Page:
South Africa remains a country in transition towards the ideal espoused in our constitution and implements our international mandate fully alert to our challenges and opportunities. In this context, we use our membership in international fora such as the G20 and the BRICS to advance the views and interests of South Africa in our quest to tackle the challenges of poverty, unemployment and inequality.
Today, South Africa and Hungary enjoy cordial diplomatic relations spanning political, social and economic spheres, punctuated by high-level engagements since 1999, when President Mandela visited Hungary as part of his last official visits before leaving office.
We recognise and are grateful for Hungary’s support to South Africa, especially in the area of education and youth development through the Stipendium Hungaricum Program. To date, more than 150 young South Africans have benefitted from this program.
As I conclude allow me to once more thank you for gracing this occasion and let me take this opportunity to thank the Embassy staff for making it possible.
Ladies and Gentlemen, please join me in proposing a toast to South Africa and Hungary.”
Then Mr. István Jakab, Deputy Speaker of the Hungarian Parliament addressed the audience:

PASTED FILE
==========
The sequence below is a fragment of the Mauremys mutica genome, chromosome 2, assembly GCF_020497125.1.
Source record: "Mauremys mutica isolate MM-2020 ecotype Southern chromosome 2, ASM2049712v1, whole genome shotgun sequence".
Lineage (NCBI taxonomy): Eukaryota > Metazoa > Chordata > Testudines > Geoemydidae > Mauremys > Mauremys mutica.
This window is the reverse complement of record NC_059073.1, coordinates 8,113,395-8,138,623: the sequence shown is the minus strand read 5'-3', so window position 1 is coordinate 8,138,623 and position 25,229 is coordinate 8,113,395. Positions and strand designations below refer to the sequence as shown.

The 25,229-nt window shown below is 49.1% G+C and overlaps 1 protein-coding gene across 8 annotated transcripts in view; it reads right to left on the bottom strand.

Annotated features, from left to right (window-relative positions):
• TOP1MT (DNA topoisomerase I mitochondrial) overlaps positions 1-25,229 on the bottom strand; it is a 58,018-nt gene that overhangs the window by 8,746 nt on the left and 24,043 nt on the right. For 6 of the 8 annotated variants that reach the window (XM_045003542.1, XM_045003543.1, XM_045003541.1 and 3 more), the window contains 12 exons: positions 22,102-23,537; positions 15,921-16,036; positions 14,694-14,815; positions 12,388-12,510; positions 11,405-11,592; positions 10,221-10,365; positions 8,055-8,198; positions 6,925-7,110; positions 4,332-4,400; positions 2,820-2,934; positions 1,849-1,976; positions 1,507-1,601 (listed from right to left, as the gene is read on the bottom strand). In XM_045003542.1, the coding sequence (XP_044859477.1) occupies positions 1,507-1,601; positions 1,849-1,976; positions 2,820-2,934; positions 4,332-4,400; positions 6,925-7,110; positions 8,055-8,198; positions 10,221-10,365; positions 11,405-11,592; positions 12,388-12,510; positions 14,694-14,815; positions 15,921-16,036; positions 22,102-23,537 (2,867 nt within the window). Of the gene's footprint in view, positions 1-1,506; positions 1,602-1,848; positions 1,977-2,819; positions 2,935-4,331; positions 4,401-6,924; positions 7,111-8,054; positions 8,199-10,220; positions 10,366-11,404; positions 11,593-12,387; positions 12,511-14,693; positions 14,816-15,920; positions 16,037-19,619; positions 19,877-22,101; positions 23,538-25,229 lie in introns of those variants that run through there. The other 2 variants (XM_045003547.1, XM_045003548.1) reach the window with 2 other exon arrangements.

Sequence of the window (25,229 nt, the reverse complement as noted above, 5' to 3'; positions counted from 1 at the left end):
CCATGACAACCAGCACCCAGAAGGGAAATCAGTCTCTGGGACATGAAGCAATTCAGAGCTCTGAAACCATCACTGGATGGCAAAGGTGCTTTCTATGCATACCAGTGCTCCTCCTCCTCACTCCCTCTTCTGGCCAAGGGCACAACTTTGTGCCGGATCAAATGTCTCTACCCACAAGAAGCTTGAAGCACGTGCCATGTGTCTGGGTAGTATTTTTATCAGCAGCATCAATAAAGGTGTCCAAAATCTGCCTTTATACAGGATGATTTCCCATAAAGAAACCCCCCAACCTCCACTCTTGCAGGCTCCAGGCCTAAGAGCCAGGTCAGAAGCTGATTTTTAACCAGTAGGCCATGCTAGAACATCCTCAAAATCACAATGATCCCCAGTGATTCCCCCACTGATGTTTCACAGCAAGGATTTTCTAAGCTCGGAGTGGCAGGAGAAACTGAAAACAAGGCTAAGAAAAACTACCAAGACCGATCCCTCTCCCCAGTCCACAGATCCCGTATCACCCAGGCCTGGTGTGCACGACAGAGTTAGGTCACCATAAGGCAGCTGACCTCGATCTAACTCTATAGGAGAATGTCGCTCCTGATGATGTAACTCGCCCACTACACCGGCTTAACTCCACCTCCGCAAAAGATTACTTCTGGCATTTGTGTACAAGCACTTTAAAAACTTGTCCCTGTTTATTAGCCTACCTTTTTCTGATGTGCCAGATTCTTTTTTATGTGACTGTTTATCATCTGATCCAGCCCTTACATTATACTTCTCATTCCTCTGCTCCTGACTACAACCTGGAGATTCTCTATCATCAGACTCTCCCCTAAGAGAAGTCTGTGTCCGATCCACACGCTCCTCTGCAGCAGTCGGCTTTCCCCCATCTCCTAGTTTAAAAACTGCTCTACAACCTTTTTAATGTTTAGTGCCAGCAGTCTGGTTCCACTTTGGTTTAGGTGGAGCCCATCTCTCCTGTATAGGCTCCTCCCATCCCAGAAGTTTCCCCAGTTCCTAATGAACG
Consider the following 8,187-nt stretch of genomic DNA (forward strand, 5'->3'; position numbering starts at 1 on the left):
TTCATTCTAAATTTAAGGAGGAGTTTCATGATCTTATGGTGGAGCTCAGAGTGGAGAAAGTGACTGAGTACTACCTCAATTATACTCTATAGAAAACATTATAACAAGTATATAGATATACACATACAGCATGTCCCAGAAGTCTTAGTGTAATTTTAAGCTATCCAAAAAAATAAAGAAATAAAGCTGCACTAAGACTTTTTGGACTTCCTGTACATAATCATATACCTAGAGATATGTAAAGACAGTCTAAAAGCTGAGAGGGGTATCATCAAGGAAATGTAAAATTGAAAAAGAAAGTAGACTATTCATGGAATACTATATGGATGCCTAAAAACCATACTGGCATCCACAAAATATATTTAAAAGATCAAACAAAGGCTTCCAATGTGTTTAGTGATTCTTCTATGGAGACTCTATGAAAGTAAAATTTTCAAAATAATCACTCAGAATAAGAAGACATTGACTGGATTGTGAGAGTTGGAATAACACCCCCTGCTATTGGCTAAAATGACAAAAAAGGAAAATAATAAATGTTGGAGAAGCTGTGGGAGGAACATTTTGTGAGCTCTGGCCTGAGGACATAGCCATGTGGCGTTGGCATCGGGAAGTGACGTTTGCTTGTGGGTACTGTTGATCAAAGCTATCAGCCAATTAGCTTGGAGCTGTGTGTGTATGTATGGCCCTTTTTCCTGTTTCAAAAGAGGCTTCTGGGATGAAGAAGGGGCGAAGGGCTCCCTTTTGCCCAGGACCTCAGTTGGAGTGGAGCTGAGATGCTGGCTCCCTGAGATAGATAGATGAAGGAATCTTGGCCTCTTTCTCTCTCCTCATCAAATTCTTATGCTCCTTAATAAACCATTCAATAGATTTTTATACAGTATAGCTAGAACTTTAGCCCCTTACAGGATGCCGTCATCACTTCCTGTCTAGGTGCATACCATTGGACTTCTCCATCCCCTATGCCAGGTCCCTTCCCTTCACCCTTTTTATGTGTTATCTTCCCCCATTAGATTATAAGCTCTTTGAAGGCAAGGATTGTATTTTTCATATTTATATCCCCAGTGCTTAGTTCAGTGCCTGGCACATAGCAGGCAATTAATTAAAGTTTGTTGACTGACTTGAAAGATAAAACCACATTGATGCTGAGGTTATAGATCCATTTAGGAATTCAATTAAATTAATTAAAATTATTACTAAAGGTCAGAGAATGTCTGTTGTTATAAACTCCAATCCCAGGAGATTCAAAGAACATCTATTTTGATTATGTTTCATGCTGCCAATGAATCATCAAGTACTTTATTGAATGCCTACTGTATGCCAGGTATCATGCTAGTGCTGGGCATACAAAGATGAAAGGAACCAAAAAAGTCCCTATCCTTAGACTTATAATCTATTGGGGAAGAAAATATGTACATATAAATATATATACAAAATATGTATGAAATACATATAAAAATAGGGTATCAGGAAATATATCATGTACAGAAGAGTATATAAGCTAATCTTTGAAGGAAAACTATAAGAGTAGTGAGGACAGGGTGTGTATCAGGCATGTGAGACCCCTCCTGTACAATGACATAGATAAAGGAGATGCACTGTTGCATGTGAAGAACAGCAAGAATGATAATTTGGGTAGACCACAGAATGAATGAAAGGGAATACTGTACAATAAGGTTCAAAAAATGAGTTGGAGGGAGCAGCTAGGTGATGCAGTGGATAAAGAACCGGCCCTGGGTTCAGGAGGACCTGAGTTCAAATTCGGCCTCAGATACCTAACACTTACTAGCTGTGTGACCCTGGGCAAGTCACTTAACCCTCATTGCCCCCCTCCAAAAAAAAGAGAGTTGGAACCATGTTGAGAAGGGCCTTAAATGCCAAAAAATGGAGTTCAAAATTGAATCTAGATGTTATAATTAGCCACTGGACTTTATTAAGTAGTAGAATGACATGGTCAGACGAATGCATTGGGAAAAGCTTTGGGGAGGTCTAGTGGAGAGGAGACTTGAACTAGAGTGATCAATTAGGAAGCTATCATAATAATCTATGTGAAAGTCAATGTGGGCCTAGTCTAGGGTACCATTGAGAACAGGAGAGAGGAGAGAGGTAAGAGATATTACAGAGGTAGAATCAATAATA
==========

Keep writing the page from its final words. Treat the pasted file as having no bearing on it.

“On behalf of the Hungarian National Assembly and the Hungarian people, I would like to take this opportunity to express my congratulations and sincere good wishes to Ambassador Tsengiwe and his embassy staff, as well as to the friends of South Africa present.”
“The democratic elections on 27 April 1994 marked the success of a long struggle and the end of a system based on racial discrimination. The democratic transition ushered in a period of reconciliation.Nelson Mandela, South Africa’s first democratically elected President, was an iconic figure in the struggle against apartheid and a prominent politician in promoting national consensus in South Africa.
In 2023 Hungary will also commemorate the 10th anniversary of the death of Nobel Peace Prize laureate Nelson Mandela, whose legacy has been preserved in Budapest at the Nelson Mandela Memorial Park on Gellért-hill since July 2022.
In 1990, Hungary was the first Eastern and Central European country to establish diplomatic relations with the Republic of South Africa. Today we have an effective cooperation and a multifaceted partnership based on historical ties as well as shared values and strategic interests. As one of the continent’s leading economies, South Africa is our most important export destination on the African continent, representing 27% of our total exports to Africa in 2022. In addition, we have launched a number of business projects in areas such as automotive, agriculture and food technologies, water resource management, innovative IT solutions, cyber defence and healthcare. Within the framework of the Stipendium Hungaricum Scholarship Programme, the Hungarian state has been providing 100 scholarships per year to South African students at Hungarian higher education institutions since 2016.